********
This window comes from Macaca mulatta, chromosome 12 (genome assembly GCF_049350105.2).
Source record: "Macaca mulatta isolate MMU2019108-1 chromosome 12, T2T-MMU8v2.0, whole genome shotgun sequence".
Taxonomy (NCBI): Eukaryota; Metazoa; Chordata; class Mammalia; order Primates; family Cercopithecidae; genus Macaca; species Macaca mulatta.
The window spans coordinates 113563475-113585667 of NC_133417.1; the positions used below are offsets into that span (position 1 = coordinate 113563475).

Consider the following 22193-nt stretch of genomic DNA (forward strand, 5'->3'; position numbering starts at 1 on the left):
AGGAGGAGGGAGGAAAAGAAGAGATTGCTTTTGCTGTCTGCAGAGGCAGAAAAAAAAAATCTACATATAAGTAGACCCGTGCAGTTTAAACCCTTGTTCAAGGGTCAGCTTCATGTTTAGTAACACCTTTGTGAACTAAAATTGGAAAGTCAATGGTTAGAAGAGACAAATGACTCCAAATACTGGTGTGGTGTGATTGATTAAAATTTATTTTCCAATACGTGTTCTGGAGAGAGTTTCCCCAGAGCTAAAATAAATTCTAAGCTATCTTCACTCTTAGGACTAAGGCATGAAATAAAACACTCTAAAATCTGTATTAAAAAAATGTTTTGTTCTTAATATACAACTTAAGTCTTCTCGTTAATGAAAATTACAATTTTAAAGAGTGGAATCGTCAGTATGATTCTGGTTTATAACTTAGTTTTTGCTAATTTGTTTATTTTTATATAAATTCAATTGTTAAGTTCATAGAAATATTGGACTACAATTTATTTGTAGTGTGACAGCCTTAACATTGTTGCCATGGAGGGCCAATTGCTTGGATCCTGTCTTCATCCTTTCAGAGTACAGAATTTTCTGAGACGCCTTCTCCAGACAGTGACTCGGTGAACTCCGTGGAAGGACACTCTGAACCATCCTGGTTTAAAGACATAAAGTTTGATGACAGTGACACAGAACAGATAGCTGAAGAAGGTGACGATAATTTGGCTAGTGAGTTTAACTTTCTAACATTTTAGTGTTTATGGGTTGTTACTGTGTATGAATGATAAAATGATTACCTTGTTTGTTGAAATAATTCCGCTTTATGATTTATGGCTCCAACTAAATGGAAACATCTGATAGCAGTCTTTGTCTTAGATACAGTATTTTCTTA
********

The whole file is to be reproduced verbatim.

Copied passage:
This window comes from Macaca mulatta, chromosome 12 (genome assembly GCF_049350105.2).
Source record: "Macaca mulatta isolate MMU2019108-1 chromosome 12, T2T-MMU8v2.0, whole genome shotgun sequence".
Taxonomy (NCBI): Eukaryota; Metazoa; Chordata; class Mammalia; order Primates; family Cercopithecidae; genus Macaca; species Macaca mulatta.
The window spans coordinates 113563475-113585667 of NC_133417.1; the positions used below are offsets into that span (position 1 = coordinate 113563475).

Consider the following 22193-nt stretch of genomic DNA (forward strand, 5'->3'; position numbering starts at 1 on the left):
AGGAGGAGGGAGGAAAAGAAGAGATTGCTTTTGCTGTCTGCAGAGGCAGAAAAAAAAAATCTACATATAAGTAGACCCGTGCAGTTTAAACCCTTGTTCAAGGGTCAGCTTCATGTTTAGTAACACCTTTGTGAACTAAAATTGGAAAGTCAATGGTTAGAAGAGACAAATGACTCCAAATACTGGTGTGGTGTGATTGATTAAAATTTATTTTCCAATACGTGTTCTGGAGAGAGTTTCCCCAGAGCTAAAATAAATTCTAAGCTATCTTCACTCTTAGGACTAAGGCATGAAATAAAACACTCTAAAATCTGTATTAAAAAAATGTTTTGTTCTTAATATACAACTTAAGTCTTCTCGTTAATGAAAATTACAATTTTAAAGAGTGGAATCGTCAGTATGATTCTGGTTTATAACTTAGTTTTTGCTAATTTGTTTATTTTTATATAAATTCAATTGTTAAGTTCATAGAAATATTGGACTACAATTTATTTGTAGTGTGACAGCCTTAACATTGTTGCCATGGAGGGCCAATTGCTTGGATCCTGTCTTCATCCTTTCAGAGTACAGAATTTTCTGAGACGCCTTCTCCAGACAGTGACTCGGTGAACTCCGTGGAAGGACACTCTGAACCATCCTGGTTTAAAGACATAAAGTTTGATGACAGTGACACAGAACAGATAGCTGAAGAAGGTGACGATAATTTGGCTAGTGAGTTTAACTTTCTAACATTTTAGTGTTTATGGGTTGTTACTGTGTATGAATGATAAAATGATTACCTTGTTTGTTGAAATAATTCCGCTTTATGATTTATGGCTCCAACTAAATGGAAACATCTGATAGCAGTCTTTGTCTTAGATACAGTATTTTCTTA